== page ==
cover photo from Mile High Sports
1. Jane Campbell Isn't Beloved by All
Jane Campbell is the only USWNT goalkeeper with a cap who is also younger than 29. Despite this, there were more than a few upset about the decision, as documented by a fine write-up from Backline Soccer. For a league that's supposed to develop American players for the national scene, it's odd that some don't wish to see such a highly rated prospect receive time on the field.
Some of the complaints were directed at Campbell not being ready for NWSL. Aside from any prospect needing playing time to develop, Campbell's errors are routinely seen in both NWSL and MLS. Hope Solo was suspect on aerial service and every weekend we see a goal off an easy rebound. Even Kopmeyer's lone conceded goal is a result of a poor punch out on a ball that needs to go to the corner flag, not the center of the box. Houston has several problems greater than Campbell's performance last weekend.
Looking back on the game, it's clear Campbell has talent but she needs game time to get to the next level. Benching Lydia Williams (Australian national team goalkeeper) isn't ideal, but the Dash didn't draft Campbell to sit on the bench. If the USWNT can't find game time for their early-to-mid-20 year olds, they may find themselves in a similar position as the USMNT down the line.
2. The Overhand Save Has Finer Points to Approach
Watch the play here, starting at 2:12.
Campbell isn't the only goalkeeper met with polarizing views. Zac MacMath has received his fair share from the public as he's filled in for a suspended Tim Howard. Last week MacMath held his own by making two important saves earlier in the match before finally conceding in the 81st minute. The goal came off a rebound from the post that originated from a shot atop the box, to MacMath's right. As MacMath covers the goalmouth, he utilizes the overhand technique to make the save. It's not clear from the video, but I don't think he actually deflects the ball. If he did, the impact looks fairly minimal as the ball still rockets off the post with some power to it.
There is some debate on the usefulness to the overhand save. Some claim that there is nothing the overhand save can do that the underhand save can't while others prefer the overhand save whenever possible. Either way, we can all agree the overhand save needs to go with the momentum of the ball if at all possible.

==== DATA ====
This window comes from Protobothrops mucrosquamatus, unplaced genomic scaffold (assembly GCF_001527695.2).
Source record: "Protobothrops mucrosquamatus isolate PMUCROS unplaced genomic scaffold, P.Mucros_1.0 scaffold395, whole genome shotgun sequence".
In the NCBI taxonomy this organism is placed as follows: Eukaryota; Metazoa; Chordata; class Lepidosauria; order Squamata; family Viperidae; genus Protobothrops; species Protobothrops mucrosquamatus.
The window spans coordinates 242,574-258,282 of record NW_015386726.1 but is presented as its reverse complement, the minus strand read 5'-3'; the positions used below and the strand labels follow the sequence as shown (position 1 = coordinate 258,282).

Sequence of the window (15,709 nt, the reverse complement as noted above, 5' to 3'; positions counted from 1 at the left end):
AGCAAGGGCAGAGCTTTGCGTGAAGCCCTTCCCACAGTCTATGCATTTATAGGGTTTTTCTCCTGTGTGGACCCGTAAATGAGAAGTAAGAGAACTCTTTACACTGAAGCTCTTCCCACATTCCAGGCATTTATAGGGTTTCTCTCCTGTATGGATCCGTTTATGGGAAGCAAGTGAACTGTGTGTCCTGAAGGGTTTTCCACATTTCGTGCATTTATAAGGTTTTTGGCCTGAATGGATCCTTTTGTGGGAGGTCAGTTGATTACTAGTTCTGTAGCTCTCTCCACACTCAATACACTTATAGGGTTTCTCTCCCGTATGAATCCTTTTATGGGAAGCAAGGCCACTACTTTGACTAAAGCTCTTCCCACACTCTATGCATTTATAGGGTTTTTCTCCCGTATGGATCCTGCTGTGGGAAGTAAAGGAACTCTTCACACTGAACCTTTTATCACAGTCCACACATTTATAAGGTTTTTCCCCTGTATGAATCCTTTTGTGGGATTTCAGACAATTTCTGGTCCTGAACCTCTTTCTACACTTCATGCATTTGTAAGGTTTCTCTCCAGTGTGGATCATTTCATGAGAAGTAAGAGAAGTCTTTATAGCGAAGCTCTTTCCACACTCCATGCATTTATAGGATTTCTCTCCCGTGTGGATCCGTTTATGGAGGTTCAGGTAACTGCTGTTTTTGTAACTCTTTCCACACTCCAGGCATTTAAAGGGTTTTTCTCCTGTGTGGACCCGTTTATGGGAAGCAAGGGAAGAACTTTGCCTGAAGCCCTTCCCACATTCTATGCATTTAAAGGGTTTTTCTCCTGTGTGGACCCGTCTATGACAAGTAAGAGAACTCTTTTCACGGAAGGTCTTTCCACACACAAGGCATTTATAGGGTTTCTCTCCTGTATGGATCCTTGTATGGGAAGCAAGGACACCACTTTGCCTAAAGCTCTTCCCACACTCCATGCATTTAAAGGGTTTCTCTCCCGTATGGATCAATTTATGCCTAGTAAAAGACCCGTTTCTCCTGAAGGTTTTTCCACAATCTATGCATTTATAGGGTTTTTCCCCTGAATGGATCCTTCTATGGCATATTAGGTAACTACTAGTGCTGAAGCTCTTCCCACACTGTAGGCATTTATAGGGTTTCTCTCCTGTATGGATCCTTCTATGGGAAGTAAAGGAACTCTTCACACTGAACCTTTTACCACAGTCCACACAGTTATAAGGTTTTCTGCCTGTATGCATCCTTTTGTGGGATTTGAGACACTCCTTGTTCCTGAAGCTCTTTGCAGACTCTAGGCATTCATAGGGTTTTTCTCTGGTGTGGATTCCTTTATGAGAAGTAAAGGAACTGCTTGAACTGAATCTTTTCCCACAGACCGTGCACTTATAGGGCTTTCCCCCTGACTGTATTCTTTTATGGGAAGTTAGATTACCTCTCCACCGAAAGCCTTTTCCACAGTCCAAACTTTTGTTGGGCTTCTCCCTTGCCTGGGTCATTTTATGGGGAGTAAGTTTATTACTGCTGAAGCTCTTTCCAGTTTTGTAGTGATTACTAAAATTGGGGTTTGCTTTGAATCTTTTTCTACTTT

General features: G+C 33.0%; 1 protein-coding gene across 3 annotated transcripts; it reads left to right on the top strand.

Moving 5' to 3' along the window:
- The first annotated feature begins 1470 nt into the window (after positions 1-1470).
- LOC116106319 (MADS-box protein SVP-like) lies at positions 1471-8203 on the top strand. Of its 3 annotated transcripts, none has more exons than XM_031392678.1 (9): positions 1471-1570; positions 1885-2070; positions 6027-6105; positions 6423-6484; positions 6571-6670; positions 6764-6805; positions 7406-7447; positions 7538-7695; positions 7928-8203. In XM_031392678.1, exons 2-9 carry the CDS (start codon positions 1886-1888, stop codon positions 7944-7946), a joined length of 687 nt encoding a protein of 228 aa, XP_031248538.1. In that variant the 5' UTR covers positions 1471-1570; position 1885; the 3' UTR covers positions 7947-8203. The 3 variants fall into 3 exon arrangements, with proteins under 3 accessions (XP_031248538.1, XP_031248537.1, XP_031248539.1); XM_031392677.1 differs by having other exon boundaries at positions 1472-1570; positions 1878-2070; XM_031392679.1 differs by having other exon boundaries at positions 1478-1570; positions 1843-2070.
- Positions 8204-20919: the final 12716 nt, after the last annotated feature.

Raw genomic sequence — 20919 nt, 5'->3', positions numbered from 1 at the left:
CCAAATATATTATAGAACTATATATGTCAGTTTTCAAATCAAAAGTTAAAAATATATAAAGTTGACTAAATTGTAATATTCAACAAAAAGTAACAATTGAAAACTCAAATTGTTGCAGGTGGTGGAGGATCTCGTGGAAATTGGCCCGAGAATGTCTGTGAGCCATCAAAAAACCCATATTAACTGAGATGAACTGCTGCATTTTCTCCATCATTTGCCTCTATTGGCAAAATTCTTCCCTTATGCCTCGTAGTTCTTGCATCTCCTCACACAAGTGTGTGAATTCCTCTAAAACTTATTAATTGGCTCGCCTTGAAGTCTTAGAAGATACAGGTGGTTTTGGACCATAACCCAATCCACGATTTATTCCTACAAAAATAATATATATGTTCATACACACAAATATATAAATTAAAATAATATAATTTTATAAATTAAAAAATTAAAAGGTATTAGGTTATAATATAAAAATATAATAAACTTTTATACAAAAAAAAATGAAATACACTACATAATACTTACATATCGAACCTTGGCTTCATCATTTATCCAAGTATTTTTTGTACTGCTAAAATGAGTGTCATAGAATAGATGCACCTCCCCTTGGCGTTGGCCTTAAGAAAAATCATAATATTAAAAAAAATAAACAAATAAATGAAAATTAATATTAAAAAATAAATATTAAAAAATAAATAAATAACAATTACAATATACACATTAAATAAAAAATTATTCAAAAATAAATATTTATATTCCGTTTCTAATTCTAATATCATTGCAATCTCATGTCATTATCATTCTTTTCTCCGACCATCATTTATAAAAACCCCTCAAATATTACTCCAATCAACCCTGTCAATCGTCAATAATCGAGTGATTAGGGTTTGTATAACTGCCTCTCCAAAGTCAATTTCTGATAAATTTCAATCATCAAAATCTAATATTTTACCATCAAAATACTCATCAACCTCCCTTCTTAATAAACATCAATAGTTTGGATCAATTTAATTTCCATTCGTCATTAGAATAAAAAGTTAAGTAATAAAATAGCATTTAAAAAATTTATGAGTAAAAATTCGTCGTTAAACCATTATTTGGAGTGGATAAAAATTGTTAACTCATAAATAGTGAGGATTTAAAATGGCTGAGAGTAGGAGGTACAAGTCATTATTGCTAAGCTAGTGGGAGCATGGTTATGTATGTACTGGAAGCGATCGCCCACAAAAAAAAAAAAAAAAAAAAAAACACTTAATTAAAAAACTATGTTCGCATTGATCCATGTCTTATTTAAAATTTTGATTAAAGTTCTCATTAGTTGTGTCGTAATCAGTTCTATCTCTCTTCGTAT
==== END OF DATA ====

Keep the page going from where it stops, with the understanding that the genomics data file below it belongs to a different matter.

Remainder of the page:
Notice how MacMath's right hand approached the ball from underneath. There are two reasons a goalkeeper should avoid this. First, it blocks the goalkeeper's view, as shown in the second and third frame. For such a tight play, the goalkeeper needs to know exactly where the ball is or else he risks missing it entirely, which is possibly what MacMath does. Secondly, going with the momentum makes it easier to line up the hand to the ball. For baseball players, think of a batter's swing. The batter wants to get his bat behind the ball first and then make his adjustment with his wrists or arms if need be. MacMath goes from underneath as misreads the ball because of it.
3. Bono Still Looking For His Own Style
One of the more disappointing plays for goalkeepers to make is conceding a needless goal in the final minutes to ruin a shutout. After 87 minutes of absolutely dismantling Chicago, Toronto is caught on a counter despite leading 3-0. The through ball is originally played to Bono's left (before the picture, above) but with defenders in the area, Bono correctly stays at home. Unfortunately Bono has cut so much of the angle off, he is in no position to cover the ball on the slotted pass back.
For a young goalkeeper, finding consistency and style is incredibly important. There are aspects of the game where the goalkeeper gets to decide if they will play certain situations aggressively or passively. However, Bono's approach on the goal is somewhat like getting caught in no man's land. He has needlessly stepped forward to cut down maybe an inch of the goal frame but has also given up the entire backside. If Bono take a step or two back, he may be in reach of the eventual shot.
4. Attinella Is Ready to Play
This is a much tougher play than it looks and one that most MLS goalkeepers will opt out of. For starters, Attinella displays some intriguing footwork. Notice how Attinella's shoulders turn on the play. Originally his right foot is cheating towards the back post but as the striker approaches the end line, Attinella squares him up. In doing so, Attinella is now giving first priority to the cross. With a simple hop, Attinella can attack the cross and eliminate a potential shot, instead of having to spin back to stand on the line.
There's always a bit of danger on these sort of plays. Attinella is fortunate not to have any collision here but he also correctly protects his head with his right arm to avoid possible contact there. For a goalkeeper who hasn't received a ton of playing time, it's a fantastic veteran play with minute details than often goes unnoticed.
5. Robles Has an Appreciation for Creativity
Not a whole lot to say here outside of Robles giving Filipe props on the creative slide. I'm not sure if this was planned or not but at least we know Robles is paying attention to any extracircular activity around his wall.